Photos Courtesy of Crystal Waters
Crystal Waters has made a career for herself in the recorded music industry. The dance music leading lady was born into a family of music geniuses; her dad Junior Waters was a jazz musician and her great aunt was Ethel Waters the African American blues, jazz and gospel icon. Waters first topped the Dance and Pop charts in 1991 with her debut single “Gypsy Woman (She’s Homeless),” which was later followed by a string of hits including “Makin Happy,” “100% Pure Love,” and “What I Need.”
Waters first emerged on the music scene in 1987 as a writer of music demos for the house music production team known as the Basement Boys; later in 1989 she was signed to contract with Mercury Records. In 1991 the stars were aligned in the right position for Waters when she wrote and recorded a demo for the song “Gypsy Woman” for another artist; the producers were so impressed they signed her to a contract.
Waters will be in Chicago on Sunday August 26 performing at the Chicago Black Gay Men’s Caucus’ 8th Annual Lovefest, the free annual “edu-tainment” festival takes place from 12p – 8p at Jackson Park (63rd & Cornell Drive). Pride Index had the honor of talking to Waters via email, the New Jersey raised-Washington, DC resident talked about her new single, longevity in the music industry, and plans to someday record a jazz album.
PRIDEINDEX (PI): Ms. Waters it’s a pleasure to finally catch up with you, what have you been up to this summer?
CRYSTAL WATERS (CW): I’ve been on tour this summer from Russia to Ibiza to South America, Los Angeles and back again…
PI: Describe the vibe of your new single.
CW: Hmmm I’m guessing you’re speaking of “Long Day” with Inaya Day and Stone Bridge Pure House. I think some of the dance music today is missing a little soul; real emotion that connects…It’s a lovely ride.
PI: Where did you find your muse for it?
CW: I have friend who works at Fanny Mae, as you know the company and its workers have been through a lot. I’ve heard many stories over drinks, this song sums it up.
PI: You have been on the scene for over two decades what do you attribute your longevity to?
CW: I still bust my ass every day to stay in the game. I listen to everything, go to all the conferences shake all the DJ’s hands and you can still find me in the back of the club on a good night. (LAUGHS) I love my job!
PI: “Gypsy Woman (She’s Homeless),” “100% Pure Love,” and “What I Need,” are still being played at parties just as they were years ago; they’re all feel good songs, why do you think your fans love them so much?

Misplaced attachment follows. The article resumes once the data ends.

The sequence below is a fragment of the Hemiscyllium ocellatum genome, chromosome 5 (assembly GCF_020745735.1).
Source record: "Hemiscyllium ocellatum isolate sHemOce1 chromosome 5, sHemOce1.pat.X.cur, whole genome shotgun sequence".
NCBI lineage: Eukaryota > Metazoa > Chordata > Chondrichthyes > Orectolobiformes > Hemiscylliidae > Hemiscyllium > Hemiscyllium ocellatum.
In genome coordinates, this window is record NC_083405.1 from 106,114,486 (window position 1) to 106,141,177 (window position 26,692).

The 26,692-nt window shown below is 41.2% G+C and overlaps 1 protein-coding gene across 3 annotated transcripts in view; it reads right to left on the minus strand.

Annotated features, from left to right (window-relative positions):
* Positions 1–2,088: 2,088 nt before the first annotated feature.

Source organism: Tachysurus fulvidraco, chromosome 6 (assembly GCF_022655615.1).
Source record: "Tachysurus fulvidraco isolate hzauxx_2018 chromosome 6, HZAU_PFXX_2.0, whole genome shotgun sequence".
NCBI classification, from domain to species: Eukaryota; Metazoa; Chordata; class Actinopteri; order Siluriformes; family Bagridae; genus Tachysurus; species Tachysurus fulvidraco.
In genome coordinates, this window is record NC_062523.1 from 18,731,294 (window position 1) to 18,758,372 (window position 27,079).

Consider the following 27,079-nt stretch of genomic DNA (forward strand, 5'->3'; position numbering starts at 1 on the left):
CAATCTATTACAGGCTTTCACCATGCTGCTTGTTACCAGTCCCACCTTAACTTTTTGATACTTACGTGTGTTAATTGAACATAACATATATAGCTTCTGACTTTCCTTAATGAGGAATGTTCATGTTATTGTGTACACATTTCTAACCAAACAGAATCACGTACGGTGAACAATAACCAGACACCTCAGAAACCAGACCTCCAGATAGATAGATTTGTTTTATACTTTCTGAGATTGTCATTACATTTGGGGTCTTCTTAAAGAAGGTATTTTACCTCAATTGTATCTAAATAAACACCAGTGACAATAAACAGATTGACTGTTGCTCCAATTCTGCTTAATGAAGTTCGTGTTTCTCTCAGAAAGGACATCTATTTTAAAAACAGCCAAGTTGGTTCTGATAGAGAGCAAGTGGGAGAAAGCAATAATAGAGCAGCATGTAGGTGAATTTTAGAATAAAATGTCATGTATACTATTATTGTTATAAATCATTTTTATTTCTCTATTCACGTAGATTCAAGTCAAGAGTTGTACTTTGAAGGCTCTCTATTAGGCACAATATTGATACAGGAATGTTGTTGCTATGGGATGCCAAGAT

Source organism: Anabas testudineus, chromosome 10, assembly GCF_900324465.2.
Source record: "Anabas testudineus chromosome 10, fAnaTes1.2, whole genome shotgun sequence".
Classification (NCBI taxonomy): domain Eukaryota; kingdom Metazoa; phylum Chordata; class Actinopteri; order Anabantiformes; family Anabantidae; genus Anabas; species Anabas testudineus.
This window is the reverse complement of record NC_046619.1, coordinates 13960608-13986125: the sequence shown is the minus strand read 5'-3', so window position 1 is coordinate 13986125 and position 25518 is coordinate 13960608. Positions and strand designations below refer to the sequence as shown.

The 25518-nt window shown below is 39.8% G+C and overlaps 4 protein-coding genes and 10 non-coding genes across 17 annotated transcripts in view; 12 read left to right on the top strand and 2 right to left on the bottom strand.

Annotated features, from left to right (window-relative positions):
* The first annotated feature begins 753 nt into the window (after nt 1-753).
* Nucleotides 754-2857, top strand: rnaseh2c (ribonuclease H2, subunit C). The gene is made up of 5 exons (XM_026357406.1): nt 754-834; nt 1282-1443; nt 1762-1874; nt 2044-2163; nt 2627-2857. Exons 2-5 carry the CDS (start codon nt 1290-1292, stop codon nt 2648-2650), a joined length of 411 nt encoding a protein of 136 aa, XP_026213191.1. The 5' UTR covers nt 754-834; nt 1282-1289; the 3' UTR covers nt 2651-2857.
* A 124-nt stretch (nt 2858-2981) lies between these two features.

CW: “Gypsy Woman (She’s Homeless),” just went #1 again on the Beatport House Chart and #3 on the main ( I re-sang it), I was SMH. I just thank GOD every day for those songs, they bring so much joy to people…I think the fans feel some of my personality in those songs allowing them to connect. It makes the song personal. Those songs always seem to conjure up good memories.
PI: I’ve read somewhere that you are related to jazz great Ethel Waters, has music always been a part of your life?
CW: Yes, she was my great aunt; we are working on getting her a star on the Hollywood Walk of Fame. My father was a Jazz musician; he had a hit in the 60’s and appeared on American Bandstand. I used to travel with him in the summer. My uncle was the lead saxophonist in MFSB and played lead on many hits like Diana Ross’ “Touch Me in the Morning.” My mom is good friends with Gamble and Huff; so yes music is a big part of my life.
PI: Given your last name did you feel obligated to succeed in the music industry?
CW: No, not the way you would think; but I am a jazz singer. I do feel obligated to finish my jazz album. I think that would make my family very happy. I’m working on it.
PI: Describe for us how you felt the first time you performed, if you could go back to that moment what would you do differently?
CW: At my very first live performance I remember having no fear, the stage felt very comfortable to me; if I could go back I would have taken a few more vocal and dance lessons.
PI: Name some of your musical influences.
CW: My favorite artist was Ella Fitzgerald, she always sounded like she was smiling when she was singing, and I try to emulate that. Michael Jackson and Prince are also my favorites; I like them for their songwriting and performance. And I like Gil Scott Heron for giving meaning to a song and Chaka Khan for blowing it out of the park. Chaka once told me that when I’m singing just say fuck it! (To yourself) and let the melody flow.
PI: What color best describes your personality?
CW: I wear black most of the time, but I’m guess red is best for my personality, I’m hotness. (Laughs)
PI: What do you like to do when you’re not performing?
CW: Ah that’s funny….Rest, I’ve been on the road for 21 years. I do a lot of writing and I love being by the water.
PI: You’re coming to Chicago to perform at the Chicago Black Gay Men’s Caucus’ Lovefest event, and the LGBT community loves your music, why do you believe you have such as large gay following?
CW: Every interviewer asks me this question and I still haven’t come up with a good answer, maybe because they have good taste. (Laughs) I appreciate them (the LGBT community) so much, they’ve been so loyal for so long (and many weren’t). I’d do just about anything for them.
PI: Share with us something your fans would be surprised to know about you.
CW: I practice TM (transcendental meditation) and I’m addicted to the Science Channel (I’m a member of SETE).
PI: What are your long term goals as a performer?
CW: I’m doing a lot of singles now but I’d like to do one more dance album and a jazz album. I’d also liked to write more songs for others.